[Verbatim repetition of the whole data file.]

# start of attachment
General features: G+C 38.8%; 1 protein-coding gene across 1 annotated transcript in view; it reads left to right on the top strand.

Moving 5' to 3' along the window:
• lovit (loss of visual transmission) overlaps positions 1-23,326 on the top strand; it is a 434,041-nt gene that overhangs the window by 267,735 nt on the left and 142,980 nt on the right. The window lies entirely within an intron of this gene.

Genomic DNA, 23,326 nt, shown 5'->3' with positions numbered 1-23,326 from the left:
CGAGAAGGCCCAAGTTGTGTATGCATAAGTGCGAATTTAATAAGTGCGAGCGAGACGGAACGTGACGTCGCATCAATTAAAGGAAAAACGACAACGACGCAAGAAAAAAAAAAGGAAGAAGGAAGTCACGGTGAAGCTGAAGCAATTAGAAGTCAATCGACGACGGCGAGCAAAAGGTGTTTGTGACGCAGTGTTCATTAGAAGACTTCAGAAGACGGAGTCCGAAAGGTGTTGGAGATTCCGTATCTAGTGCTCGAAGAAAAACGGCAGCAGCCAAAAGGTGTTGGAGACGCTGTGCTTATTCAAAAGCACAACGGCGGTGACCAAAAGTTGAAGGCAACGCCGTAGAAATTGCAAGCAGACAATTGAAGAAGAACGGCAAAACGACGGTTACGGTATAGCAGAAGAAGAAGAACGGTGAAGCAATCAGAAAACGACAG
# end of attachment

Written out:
General features: G+C 38.8%; 1 protein-coding gene across 1 annotated transcript in view; it reads left to right on the top strand.

Moving 5' to 3' along the window:
• lovit (loss of visual transmission) overlaps positions 1-23,326 on the top strand; it is a 434,041-nt gene that overhangs the window by 267,735 nt on the left and 142,980 nt on the right. The window lies entirely within an intron of this gene.

Genomic DNA, 23,326 nt, shown 5'->3' with positions numbered 1-23,326 from the left:
CGAGAAGGCCCAAGTTGTGTATGCATAAGTGCGAATTTAATAAGTGCGAGCGAGACGGAACGTGACGTCGCATCAATTAAAGGAAAAACGACAACGACGCAAGAAAAAAAAAAGGAAGAAGGAAGTCACGGTGAAGCTGAAGCAATTAGAAGTCAATCGACGACGGCGAGCAAAAGGTGTTTGTGACGCAGTGTTCATTAGAAGACTTCAGAAGACGGAGTCCGAAAGGTGTTGGAGATTCCGTATCTAGTGCTCGAAGAAAAACGGCAGCAGCCAAAAGGTGTTGGAGACGCTGTGCTTATTCAAAAGCACAACGGCGGTGACCAAAAGTTGAAGGCAACGCCGTAGAAATTGCAAGCAGACAATTGAAGAAGAACGGCAAAACGACGGTTACGGTATAGCAGAAGAAGAAGAACGGTGAAGCAATCAGAAAACGACAG